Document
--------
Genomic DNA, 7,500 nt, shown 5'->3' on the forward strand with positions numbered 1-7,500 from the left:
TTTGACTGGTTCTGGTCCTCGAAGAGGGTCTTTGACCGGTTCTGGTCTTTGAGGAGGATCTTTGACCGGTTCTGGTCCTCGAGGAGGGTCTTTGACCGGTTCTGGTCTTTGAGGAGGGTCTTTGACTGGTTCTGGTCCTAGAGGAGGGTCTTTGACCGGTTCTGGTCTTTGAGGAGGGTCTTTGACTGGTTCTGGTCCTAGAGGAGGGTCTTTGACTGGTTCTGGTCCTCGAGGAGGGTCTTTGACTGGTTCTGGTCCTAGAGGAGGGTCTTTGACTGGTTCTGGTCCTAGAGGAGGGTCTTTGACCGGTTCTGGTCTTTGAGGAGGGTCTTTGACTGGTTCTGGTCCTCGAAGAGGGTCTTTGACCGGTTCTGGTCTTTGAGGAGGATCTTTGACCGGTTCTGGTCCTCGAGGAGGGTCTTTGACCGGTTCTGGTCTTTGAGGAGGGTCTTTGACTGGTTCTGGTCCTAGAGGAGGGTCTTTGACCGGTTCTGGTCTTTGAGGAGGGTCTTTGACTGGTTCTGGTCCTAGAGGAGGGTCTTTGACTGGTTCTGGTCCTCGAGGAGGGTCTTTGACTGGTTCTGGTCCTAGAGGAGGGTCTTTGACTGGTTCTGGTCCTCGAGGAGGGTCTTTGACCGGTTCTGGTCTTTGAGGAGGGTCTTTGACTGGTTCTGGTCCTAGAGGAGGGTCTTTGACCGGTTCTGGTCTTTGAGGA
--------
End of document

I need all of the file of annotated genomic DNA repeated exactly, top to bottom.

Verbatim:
Genomic DNA, 7,500 nt, shown 5'->3' on the forward strand with positions numbered 1-7,500 from the left:
TTTGACTGGTTCTGGTCCTCGAAGAGGGTCTTTGACCGGTTCTGGTCTTTGAGGAGGATCTTTGACCGGTTCTGGTCCTCGAGGAGGGTCTTTGACCGGTTCTGGTCTTTGAGGAGGGTCTTTGACTGGTTCTGGTCCTAGAGGAGGGTCTTTGACCGGTTCTGGTCTTTGAGGAGGGTCTTTGACTGGTTCTGGTCCTAGAGGAGGGTCTTTGACTGGTTCTGGTCCTCGAGGAGGGTCTTTGACTGGTTCTGGTCCTAGAGGAGGGTCTTTGACTGGTTCTGGTCCTAGAGGAGGGTCTTTGACCGGTTCTGGTCTTTGAGGAGGGTCTTTGACTGGTTCTGGTCCTCGAAGAGGGTCTTTGACCGGTTCTGGTCTTTGAGGAGGATCTTTGACCGGTTCTGGTCCTCGAGGAGGGTCTTTGACCGGTTCTGGTCTTTGAGGAGGGTCTTTGACTGGTTCTGGTCCTAGAGGAGGGTCTTTGACCGGTTCTGGTCTTTGAGGAGGGTCTTTGACTGGTTCTGGTCCTAGAGGAGGGTCTTTGACTGGTTCTGGTCCTCGAGGAGGGTCTTTGACTGGTTCTGGTCCTAGAGGAGGGTCTTTGACTGGTTCTGGTCCTCGAGGAGGGTCTTTGACCGGTTCTGGTCTTTGAGGAGGGTCTTTGACTGGTTCTGGTCCTAGAGGAGGGTCTTTGACCGGTTCTGGTCTTTGAGGA